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Darren69

Currently watching- Australian Movies & Series

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Did anyone catch The Code last night?

 

 

Definitely a lot darker than the first season!!!!!

 

 

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@Gieseler Audio  finished the first season of The Code last night and we both enjoyed it very much, thanks for the advice and after DVP's comment, am looking forward to beginning the second.

 

Some big name Aussies in there and I reckon Aaron Pederson would be sick of wearing copper uniforms by now, haha.

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Oh yes, Anthony Lapaglia is in it.

Awesome as always, but I just wish they'd stop making him do accents.

 

Much like Liam Neeson.......

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Just watched Goldstone, was a bit worried that it might have been an agenda/statement-fest at first but by halfway a solid story was unfolding and I enjoyed the movie.

 

Such gorgeous outback footage (shot from a  drone?) and the usual brilliance from Pedersen.

 

Not a patch on Mystery Road IMO but worth a look for sure.

 

 

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Jack Irish Series 2, utterly fantastic and a must-see.

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I watch anything Guy Pearce is in since Two Hands and Momento. 

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Enjoyed 'The Cry', well worth a look, took a little while to get going but worth the wait. Not strictly Oz (BBC) but made here.

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On 11/02/2019 at 1:34 PM, Darren69 said:

Enjoyed 'The Cry', well worth a look, took a little while to get going but worth the wait. Not strictly Oz (BBC) but made here.

I found it rather sluggish and convoluted at times..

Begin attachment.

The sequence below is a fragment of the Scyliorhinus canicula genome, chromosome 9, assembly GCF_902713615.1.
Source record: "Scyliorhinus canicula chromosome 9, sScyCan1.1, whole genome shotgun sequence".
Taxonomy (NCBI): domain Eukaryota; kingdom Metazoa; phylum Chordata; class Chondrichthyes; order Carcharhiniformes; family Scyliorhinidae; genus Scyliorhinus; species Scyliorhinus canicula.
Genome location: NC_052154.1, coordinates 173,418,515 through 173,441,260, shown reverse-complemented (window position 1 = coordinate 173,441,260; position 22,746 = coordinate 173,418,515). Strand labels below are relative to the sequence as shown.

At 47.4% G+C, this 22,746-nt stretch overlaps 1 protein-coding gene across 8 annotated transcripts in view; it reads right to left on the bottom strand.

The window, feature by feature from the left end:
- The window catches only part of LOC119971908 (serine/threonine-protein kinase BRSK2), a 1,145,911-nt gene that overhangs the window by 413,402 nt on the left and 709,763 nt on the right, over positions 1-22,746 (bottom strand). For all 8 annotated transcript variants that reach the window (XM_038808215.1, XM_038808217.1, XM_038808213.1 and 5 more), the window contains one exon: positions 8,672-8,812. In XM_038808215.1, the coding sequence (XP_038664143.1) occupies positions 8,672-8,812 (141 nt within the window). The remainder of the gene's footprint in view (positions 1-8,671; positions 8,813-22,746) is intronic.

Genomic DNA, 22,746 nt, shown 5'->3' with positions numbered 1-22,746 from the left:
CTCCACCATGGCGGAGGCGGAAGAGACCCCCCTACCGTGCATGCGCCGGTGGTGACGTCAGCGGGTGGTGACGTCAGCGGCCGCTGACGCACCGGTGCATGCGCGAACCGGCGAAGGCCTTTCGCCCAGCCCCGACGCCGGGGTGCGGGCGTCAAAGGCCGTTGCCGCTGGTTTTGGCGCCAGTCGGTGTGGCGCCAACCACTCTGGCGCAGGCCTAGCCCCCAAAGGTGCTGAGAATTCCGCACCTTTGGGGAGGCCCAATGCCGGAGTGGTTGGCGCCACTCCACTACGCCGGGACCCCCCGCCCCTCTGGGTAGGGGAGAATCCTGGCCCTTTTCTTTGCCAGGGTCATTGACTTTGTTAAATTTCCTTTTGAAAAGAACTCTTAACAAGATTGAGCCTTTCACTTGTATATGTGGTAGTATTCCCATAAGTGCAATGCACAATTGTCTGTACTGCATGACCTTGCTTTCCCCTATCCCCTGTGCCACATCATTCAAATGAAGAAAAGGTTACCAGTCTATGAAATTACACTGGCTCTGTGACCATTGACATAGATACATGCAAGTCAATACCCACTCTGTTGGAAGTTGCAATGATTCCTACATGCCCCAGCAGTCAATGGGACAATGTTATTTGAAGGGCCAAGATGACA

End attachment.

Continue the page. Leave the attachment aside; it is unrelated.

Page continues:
Edited by cultfilman

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On 21/02/2016 at 9:16 AM, Darren69 said:

I do love my Aussie flicks, love the haunting landscape that can sometimes be the starring character and the surreal feel that a lot of them seem to have, usually with no neat and tidy ending to tuck you in with cos life is rarely like that.

 

This is what you stated in the very first post of this thread. I fully concur. I am a huge devotee of our small but vibrant industry so much so that I have been on a nostalgia trip looking for lost Aussie gems. I have found several that fit that category. Bliss (1985) The Fortress (1985) Ghosts Of the Civil Dead (1988) The Picture Show Man (1977) Malcolm (1986) Fair Game (1986). 

Edited by cultfilman

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2 minutes ago, cultfilman said:

This is what you stated in the very first post of this thread. I fully concur. I am a huge devotee of our small but vibrant industry so much so that I have been on a nostalgia trip looking for lost Aussie gems. I have found several that you and others here may not have seen or even been aware of. I rate all of them loftily for their originality mostly tho all are low budget. The list I have uncovered is Bliss (1985) The Fortress (1985) Ghosts Of the Civil Dead (1988) The Picture Show Man (1977) Malcolm (1986) Fair Game (1986). 

Might crack out 'Running On Empty' on the weekend.

 

Might even revisit my youth with 'The Pirate Movie' :D 

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No mention of Tank Girl or Croc Dundee?

 

Sorry, I'll get my coat.

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I like The Slap and some episodes of Redfern Now. [emoji16]